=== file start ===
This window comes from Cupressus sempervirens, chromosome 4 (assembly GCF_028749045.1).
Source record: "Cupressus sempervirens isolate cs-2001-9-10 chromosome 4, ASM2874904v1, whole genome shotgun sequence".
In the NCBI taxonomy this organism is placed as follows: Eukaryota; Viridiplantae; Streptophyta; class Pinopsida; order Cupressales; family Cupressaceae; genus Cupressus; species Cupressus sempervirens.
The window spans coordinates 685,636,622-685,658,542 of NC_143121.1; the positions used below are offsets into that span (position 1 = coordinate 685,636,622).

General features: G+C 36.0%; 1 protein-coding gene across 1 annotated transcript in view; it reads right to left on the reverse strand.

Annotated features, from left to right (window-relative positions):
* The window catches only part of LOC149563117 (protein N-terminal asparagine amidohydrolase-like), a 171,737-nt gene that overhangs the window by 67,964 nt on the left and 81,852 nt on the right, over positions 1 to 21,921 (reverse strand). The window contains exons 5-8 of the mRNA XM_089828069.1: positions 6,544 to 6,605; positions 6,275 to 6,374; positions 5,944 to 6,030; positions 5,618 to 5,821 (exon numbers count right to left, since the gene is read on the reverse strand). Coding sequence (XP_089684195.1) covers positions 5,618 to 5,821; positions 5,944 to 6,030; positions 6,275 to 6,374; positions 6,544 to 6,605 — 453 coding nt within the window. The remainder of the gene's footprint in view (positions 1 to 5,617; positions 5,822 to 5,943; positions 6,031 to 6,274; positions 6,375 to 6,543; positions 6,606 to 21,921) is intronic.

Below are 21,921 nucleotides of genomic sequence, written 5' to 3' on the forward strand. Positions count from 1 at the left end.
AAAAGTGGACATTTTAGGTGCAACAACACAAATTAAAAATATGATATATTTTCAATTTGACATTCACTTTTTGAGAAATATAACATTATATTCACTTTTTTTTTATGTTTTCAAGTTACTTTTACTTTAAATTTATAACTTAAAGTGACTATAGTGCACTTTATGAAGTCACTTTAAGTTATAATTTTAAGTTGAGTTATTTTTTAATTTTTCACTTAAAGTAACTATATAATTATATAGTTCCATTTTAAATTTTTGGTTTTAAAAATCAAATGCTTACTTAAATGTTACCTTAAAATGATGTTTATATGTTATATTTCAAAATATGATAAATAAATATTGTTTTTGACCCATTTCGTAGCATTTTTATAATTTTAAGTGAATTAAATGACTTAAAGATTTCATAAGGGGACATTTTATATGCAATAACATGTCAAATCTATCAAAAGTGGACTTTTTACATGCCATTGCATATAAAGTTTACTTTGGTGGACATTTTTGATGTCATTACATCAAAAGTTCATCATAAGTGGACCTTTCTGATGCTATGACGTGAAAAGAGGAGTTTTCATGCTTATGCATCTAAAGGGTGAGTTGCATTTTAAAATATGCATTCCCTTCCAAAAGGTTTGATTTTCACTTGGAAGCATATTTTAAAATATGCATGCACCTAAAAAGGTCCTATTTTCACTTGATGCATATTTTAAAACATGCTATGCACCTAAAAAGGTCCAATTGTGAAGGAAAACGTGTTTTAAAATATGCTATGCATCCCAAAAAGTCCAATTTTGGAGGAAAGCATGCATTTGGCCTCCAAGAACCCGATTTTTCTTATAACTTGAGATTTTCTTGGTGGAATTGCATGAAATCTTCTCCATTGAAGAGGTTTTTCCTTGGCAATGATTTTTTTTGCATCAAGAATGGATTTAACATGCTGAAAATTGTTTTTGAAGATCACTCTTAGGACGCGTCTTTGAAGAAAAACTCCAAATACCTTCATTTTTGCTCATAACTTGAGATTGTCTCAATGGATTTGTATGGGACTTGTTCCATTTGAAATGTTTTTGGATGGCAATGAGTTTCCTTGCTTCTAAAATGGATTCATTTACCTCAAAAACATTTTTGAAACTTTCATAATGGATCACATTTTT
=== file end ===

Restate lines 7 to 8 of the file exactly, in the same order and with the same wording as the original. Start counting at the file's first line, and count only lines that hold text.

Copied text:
* The window catches only part of LOC149563117 (protein N-terminal asparagine amidohydrolase-like), a 171,737-nt gene that overhangs the window by 67,964 nt on the left and 81,852 nt on the right, over positions 1 to 21,921 (reverse strand). The window contains exons 5-8 of the mRNA XM_089828069.1: positions 6,544 to 6,605; positions 6,275 to 6,374; positions 5,944 to 6,030; positions 5,618 to 5,821 (exon numbers count right to left, since the gene is read on the reverse strand). Coding sequence (XP_089684195.1) covers positions 5,618 to 5,821; positions 5,944 to 6,030; positions 6,275 to 6,374; positions 6,544 to 6,605 — 453 coding nt within the window. The remainder of the gene's footprint in view (positions 1 to 5,617; positions 5,822 to 5,943; positions 6,031 to 6,274; positions 6,375 to 6,543; positions 6,606 to 21,921) is intronic.

Below are 21,921 nucleotides of genomic sequence, written 5' to 3' on the forward strand. Positions count from 1 at the left end.